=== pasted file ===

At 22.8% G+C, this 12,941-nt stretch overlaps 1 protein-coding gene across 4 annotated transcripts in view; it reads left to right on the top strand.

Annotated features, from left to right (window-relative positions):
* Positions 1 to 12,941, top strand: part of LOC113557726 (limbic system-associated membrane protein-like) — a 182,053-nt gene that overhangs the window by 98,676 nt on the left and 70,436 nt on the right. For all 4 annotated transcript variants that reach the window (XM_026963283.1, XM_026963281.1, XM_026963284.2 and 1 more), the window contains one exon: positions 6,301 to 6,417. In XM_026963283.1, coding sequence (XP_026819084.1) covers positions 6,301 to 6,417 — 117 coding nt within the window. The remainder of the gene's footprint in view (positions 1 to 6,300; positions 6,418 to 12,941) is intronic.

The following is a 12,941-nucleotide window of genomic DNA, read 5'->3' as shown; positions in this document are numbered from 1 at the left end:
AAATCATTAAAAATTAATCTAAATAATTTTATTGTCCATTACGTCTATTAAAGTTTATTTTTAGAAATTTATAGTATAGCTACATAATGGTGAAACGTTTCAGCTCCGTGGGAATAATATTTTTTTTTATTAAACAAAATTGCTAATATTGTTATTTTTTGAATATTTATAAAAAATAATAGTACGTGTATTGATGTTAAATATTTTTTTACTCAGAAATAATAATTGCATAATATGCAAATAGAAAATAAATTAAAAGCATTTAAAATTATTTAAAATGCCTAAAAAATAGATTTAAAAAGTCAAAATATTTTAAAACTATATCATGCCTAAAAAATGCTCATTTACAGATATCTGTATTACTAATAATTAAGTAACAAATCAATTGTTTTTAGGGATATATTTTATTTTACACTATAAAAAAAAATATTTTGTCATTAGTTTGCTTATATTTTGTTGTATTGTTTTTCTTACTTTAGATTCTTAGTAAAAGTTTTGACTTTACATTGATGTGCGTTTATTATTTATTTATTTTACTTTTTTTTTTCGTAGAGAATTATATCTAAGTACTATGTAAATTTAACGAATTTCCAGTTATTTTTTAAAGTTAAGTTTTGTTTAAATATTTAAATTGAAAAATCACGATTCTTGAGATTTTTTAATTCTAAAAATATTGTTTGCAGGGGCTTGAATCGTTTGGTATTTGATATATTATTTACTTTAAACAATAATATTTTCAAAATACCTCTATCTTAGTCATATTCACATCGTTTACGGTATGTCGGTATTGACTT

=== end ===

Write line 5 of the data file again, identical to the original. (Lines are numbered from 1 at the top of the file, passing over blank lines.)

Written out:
AAATCATTAAAAATTAATCTAAATAATTTTATTGTCCATTACGTCTATTAAAGTTTATTTTTAGAAATTTATAGTATAGCTACATAATGGTGAAACGTTTCAGCTCCGTGGGAATAATATTTTTTTTTATTAAACAAAATTGCTAATATTGTTATTTTTTGAATATTTATAAAAAATAATAGTACGTGTATTGATGTTAAATATTTTTTTACTCAGAAATAATAATTGCATAATATGCAAATAGAAAATAAATTAAAAGCATTTAAAATTATTTAAAATGCCTAAAAAATAGATTTAAAAAGTCAAAATATTTTAAAACTATATCATGCCTAAAAAATGCTCATTTACAGATATCTGTATTACTAATAATTAAGTAACAAATCAATTGTTTTTAGGGATATATTTTATTTTACACTATAAAAAAAAATATTTTGTCATTAGTTTGCTTATATTTTGTTGTATTGTTTTTCTTACTTTAGATTCTTAGTAAAAGTTTTGACTTTACATTGATGTGCGTTTATTATTTATTTATTTTACTTTTTTTTTTCGTAGAGAATTATATCTAAGTACTATGTAAATTTAACGAATTTCCAGTTATTTTTTAAAGTTAAGTTTTGTTTAAATATTTAAATTGAAAAATCACGATTCTTGAGATTTTTTAATTCTAAAAATATTGTTTGCAGGGGCTTGAATCGTTTGGTATTTGATATATTATTTACTTTAAACAATAATATTTTCAAAATACCTCTATCTTAGTCATATTCACATCGTTTACGGTATGTCGGTATTGACTT